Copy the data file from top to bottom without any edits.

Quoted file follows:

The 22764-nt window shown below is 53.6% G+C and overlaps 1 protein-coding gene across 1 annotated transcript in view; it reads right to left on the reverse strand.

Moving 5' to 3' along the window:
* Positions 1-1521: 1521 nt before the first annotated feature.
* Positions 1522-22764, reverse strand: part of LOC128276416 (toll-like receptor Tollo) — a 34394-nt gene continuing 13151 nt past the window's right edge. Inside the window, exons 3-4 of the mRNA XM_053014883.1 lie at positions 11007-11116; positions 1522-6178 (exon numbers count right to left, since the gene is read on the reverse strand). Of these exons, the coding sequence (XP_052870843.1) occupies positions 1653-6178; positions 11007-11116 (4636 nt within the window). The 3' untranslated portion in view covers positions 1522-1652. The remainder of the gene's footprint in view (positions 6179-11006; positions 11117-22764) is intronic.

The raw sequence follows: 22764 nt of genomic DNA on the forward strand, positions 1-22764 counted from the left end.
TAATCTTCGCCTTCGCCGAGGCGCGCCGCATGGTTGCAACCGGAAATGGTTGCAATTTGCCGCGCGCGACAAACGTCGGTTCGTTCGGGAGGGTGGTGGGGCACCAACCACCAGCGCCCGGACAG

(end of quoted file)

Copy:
The 22764-nt window shown below is 53.6% G+C and overlaps 1 protein-coding gene across 1 annotated transcript in view; it reads right to left on the reverse strand.

Moving 5' to 3' along the window:
* Positions 1-1521: 1521 nt before the first annotated feature.
* Positions 1522-22764, reverse strand: part of LOC128276416 (toll-like receptor Tollo) — a 34394-nt gene continuing 13151 nt past the window's right edge. Inside the window, exons 3-4 of the mRNA XM_053014883.1 lie at positions 11007-11116; positions 1522-6178 (exon numbers count right to left, since the gene is read on the reverse strand). Of these exons, the coding sequence (XP_052870843.1) occupies positions 1653-6178; positions 11007-11116 (4636 nt within the window). The 3' untranslated portion in view covers positions 1522-1652. The remainder of the gene's footprint in view (positions 6179-11006; positions 11117-22764) is intronic.

The raw sequence follows: 22764 nt of genomic DNA on the forward strand, positions 1-22764 counted from the left end.
TAATCTTCGCCTTCGCCGAGGCGCGCCGCATGGTTGCAACCGGAAATGGTTGCAATTTGCCGCGCGCGACAAACGTCGGTTCGTTCGGGAGGGTGGTGGGGCACCAACCACCAGCGCCCGGACAG